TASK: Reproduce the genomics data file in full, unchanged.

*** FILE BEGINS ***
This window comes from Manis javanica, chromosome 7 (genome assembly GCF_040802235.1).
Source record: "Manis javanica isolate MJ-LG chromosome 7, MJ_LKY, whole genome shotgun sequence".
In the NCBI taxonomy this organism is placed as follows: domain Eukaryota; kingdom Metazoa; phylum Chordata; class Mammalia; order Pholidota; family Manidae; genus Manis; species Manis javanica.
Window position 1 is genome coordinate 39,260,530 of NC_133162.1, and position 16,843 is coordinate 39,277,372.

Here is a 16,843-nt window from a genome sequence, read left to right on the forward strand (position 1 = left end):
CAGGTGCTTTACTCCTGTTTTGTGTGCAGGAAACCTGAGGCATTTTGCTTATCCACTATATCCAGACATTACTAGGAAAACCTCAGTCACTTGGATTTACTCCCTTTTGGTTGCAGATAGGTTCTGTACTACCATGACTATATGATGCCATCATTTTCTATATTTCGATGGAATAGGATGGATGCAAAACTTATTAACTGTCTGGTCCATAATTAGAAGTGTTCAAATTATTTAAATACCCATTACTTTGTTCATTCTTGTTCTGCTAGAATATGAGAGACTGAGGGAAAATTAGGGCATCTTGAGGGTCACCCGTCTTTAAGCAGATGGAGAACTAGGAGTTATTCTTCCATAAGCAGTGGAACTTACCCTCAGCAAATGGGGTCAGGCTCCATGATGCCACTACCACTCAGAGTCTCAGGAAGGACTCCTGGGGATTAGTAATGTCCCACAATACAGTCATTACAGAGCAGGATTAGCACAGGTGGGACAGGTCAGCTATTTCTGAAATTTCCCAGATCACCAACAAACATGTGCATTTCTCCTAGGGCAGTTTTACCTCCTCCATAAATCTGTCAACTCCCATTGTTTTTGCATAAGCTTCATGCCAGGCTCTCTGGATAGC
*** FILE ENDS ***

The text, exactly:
This window comes from Manis javanica, chromosome 7 (genome assembly GCF_040802235.1).
Source record: "Manis javanica isolate MJ-LG chromosome 7, MJ_LKY, whole genome shotgun sequence".
In the NCBI taxonomy this organism is placed as follows: domain Eukaryota; kingdom Metazoa; phylum Chordata; class Mammalia; order Pholidota; family Manidae; genus Manis; species Manis javanica.
Window position 1 is genome coordinate 39,260,530 of NC_133162.1, and position 16,843 is coordinate 39,277,372.

Here is a 16,843-nt window from a genome sequence, read left to right on the forward strand (position 1 = left end):
CAGGTGCTTTACTCCTGTTTTGTGTGCAGGAAACCTGAGGCATTTTGCTTATCCACTATATCCAGACATTACTAGGAAAACCTCAGTCACTTGGATTTACTCCCTTTTGGTTGCAGATAGGTTCTGTACTACCATGACTATATGATGCCATCATTTTCTATATTTCGATGGAATAGGATGGATGCAAAACTTATTAACTGTCTGGTCCATAATTAGAAGTGTTCAAATTATTTAAATACCCATTACTTTGTTCATTCTTGTTCTGCTAGAATATGAGAGACTGAGGGAAAATTAGGGCATCTTGAGGGTCACCCGTCTTTAAGCAGATGGAGAACTAGGAGTTATTCTTCCATAAGCAGTGGAACTTACCCTCAGCAAATGGGGTCAGGCTCCATGATGCCACTACCACTCAGAGTCTCAGGAAGGACTCCTGGGGATTAGTAATGTCCCACAATACAGTCATTACAGAGCAGGATTAGCACAGGTGGGACAGGTCAGCTATTTCTGAAATTTCCCAGATCACCAACAAACATGTGCATTTCTCCTAGGGCAGTTTTACCTCCTCCATAAATCTGTCAACTCCCATTGTTTTTGCATAAGCTTCATGCCAGGCTCTCTGGATAGC